What happens when a band has had a long, critically fruitful career, and has virtually nothing left to prove? There are two paths to be taken at this juncture. The first path is one of complacency and recycling of old themes and ideas. The second path is one of exploration. It’s a path of growth and one for shedding away the supposed conventions your art is labelled with. It’s one of continual rebirth, continual rising suns over a multitude of horizons. This is the path walked by Seattle’s Earth on their newest opus, Primitive and Deadly.
Earth has spent an entire career dissecting riffs from within, an analyzing of note after note and a sharing their findings with listeners in palpable ways, accented by a myriad of stellar instrumentation and accompaniments. Theirs is a career built upon the notion that every note is part of a woven ocean of beauty, yet simultaneously as important as every drop of rain upon a sun-scorched landscape. That hasn’t changed for Earth on this, their tenth full-length album. What has changed though is the presentation, which remains as exquisite and exotic as any of their past releases, maybe even more so.
Let’s get the obvious out of the way. Vocals play a more central role on this album in ways that are unlike anything Earth has previously recorded. Alt/psych/stoner/folk rock veteran Mark Lanegan offers his grizzled services on two tracks – “There is a Serpent Coming” and “Rooks Across The Gate”. While, Rabia Shaheen Qazi, of the immensely underrated Rose Windows outfit provides vocals to the track “From The Zodiacal Light”. These three tracks alone would suffice in showing off the brilliant tangents in which Earth has partaken on this album. “There is a Serpent Coming” feels as if it’s found the missing like between Metal and the Blues, as Lanegan rambles and lumbers through his performance like a drunk looking for more of the good stuff. It’s intentional and it’s effective for the mood set by Dylan Carlson’s guitar as it also rambles and lumbers through a series of stoned out Blues riffs. “Rooks Across The Gates” meanwhile sees Carlson’s guitar and Lanegan’s vocals on an interstellar journey through time and space, returning to us with the proverbial secrets of the Universe that they will only share amongst the most enlightened. Finally there is “From The Zodiacal Light” which is easily one of the best tracks on the album. Qazi’s vocals are an alluring slice of sonic seduction adding to a mystical brew of 60’s psych rock and doom metal influences. Future collaborations from those involved on this track in particular would not be frowned upon.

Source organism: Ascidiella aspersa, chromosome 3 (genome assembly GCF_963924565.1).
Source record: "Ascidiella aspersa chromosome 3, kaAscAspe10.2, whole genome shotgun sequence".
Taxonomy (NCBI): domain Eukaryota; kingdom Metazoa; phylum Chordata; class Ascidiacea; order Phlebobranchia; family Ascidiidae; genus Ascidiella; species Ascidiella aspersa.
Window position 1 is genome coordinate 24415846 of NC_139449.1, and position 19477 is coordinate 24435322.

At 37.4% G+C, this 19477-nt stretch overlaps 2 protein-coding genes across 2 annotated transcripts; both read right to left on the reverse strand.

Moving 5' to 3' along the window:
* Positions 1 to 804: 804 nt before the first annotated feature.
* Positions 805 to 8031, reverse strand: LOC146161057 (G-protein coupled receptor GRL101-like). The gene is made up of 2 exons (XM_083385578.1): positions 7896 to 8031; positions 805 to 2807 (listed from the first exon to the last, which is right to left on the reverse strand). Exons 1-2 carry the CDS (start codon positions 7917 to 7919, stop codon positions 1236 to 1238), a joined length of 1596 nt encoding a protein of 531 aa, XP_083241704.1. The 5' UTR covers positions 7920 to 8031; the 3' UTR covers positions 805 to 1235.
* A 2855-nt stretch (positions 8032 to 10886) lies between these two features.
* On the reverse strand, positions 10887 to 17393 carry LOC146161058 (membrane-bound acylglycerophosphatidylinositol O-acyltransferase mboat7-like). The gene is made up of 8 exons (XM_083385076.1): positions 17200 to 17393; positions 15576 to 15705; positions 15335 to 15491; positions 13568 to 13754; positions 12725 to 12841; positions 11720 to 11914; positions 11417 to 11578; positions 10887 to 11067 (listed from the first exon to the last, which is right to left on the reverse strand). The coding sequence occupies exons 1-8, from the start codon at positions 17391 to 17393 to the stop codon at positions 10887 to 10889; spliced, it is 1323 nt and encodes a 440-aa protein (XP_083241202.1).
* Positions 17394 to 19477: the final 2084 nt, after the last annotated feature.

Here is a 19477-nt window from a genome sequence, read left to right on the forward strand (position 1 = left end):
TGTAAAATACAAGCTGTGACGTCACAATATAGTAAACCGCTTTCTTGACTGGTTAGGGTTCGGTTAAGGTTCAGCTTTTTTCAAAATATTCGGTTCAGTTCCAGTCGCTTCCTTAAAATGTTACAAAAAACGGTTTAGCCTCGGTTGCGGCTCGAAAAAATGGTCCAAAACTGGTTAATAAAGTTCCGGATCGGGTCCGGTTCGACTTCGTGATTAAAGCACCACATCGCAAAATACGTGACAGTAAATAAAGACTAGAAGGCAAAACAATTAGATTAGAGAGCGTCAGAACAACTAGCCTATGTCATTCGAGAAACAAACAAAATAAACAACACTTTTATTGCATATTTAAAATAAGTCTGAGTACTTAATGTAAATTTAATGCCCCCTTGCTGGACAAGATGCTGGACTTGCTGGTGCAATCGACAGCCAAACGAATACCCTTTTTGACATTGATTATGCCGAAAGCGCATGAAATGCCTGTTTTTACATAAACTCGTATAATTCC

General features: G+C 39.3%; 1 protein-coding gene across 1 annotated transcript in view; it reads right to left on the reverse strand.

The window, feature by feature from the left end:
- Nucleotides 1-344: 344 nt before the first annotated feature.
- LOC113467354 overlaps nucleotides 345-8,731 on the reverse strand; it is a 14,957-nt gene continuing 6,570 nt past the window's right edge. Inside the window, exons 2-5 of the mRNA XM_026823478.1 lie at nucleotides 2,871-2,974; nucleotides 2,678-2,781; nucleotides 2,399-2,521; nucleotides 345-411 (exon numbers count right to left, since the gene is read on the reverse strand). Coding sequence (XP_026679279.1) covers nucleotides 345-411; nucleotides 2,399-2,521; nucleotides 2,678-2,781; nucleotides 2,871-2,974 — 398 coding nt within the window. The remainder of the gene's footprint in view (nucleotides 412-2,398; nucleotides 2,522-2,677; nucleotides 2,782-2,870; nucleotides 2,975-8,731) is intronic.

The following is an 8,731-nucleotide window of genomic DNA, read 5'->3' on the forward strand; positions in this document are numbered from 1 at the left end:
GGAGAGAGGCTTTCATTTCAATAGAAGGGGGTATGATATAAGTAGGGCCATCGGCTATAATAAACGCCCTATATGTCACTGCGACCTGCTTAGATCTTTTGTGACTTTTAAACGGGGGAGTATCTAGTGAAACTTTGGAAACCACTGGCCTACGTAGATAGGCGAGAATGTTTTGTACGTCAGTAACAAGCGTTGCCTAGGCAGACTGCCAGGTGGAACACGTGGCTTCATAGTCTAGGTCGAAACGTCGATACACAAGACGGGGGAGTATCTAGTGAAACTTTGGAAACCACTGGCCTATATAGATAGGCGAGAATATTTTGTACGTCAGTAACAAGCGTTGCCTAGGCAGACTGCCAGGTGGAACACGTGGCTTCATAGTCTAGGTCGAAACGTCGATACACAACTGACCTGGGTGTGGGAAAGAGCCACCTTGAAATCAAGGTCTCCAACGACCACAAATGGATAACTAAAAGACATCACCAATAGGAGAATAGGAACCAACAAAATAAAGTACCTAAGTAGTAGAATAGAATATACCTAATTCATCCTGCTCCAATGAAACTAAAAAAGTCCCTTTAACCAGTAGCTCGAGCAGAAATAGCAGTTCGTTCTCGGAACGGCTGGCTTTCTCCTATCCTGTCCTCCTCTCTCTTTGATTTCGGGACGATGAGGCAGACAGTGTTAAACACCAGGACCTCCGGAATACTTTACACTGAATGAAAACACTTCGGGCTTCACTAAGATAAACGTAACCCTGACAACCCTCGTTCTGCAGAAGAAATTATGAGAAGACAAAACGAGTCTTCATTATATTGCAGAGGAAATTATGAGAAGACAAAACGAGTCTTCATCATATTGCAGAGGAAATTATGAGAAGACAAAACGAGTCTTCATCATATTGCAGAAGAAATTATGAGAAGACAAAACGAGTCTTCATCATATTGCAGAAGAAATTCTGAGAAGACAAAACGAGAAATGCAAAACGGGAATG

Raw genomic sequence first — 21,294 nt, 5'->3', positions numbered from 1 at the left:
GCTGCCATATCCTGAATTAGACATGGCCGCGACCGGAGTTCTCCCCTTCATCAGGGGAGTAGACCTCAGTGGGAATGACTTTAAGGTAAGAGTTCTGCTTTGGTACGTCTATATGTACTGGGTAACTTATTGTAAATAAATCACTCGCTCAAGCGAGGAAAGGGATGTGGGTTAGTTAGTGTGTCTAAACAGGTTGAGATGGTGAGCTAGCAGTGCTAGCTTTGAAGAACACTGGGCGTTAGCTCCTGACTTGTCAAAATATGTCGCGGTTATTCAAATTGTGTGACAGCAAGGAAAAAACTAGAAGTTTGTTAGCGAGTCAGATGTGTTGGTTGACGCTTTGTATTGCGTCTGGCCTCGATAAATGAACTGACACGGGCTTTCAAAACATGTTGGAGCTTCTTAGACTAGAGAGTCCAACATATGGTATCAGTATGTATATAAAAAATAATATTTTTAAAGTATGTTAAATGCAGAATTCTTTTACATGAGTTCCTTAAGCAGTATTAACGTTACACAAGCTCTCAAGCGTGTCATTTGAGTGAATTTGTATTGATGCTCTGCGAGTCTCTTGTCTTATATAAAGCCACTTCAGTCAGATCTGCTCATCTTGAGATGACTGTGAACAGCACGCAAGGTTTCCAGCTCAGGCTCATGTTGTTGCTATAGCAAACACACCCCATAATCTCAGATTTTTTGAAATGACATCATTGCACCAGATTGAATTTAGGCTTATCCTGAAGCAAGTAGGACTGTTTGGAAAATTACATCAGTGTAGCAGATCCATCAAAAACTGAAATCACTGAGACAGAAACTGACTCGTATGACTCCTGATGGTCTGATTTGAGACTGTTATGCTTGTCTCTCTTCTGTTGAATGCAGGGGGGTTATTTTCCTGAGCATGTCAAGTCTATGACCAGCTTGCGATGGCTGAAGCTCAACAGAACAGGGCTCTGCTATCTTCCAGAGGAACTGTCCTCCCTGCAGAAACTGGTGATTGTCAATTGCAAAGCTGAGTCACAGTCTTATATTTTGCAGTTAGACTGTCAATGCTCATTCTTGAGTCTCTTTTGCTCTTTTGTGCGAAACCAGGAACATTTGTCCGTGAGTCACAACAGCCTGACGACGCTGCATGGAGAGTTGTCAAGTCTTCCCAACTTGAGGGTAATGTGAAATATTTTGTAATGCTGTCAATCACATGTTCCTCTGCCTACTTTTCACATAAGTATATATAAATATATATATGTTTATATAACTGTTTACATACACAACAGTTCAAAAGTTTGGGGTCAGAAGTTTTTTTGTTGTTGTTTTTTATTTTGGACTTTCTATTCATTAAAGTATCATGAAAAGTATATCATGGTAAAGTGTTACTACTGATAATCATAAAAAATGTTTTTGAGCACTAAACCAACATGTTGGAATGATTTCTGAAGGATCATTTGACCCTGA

The rest of the album may be sans vocals, but it certainly is not devoid of expository displays of self-examination and ideological germination. The pretenses of what makes an Earth album an Earth album are ritualistically stripped away with Primitive and Deadly. It’s certainly still an Earth album in the truest sense, but only because Carlson and long time cohort, drummer Adrienne Davies, allow their spirits to continually roam free. Change is a constant in Nature, as it should be in those artists seemingly with the closest connections to it. Earth have always been a sort of sacred experience, each album touching on the most incorporeal elements of our existence. Their shifts and twists in musical direction don’t hinder that. On the contrary, it expounds on it.
Primitive and Deadly is due out via Southern Lord on September 2. You can experience the gorgeous track, “From The Zodiacal Light” over at the Southern Lord Bandcamp page.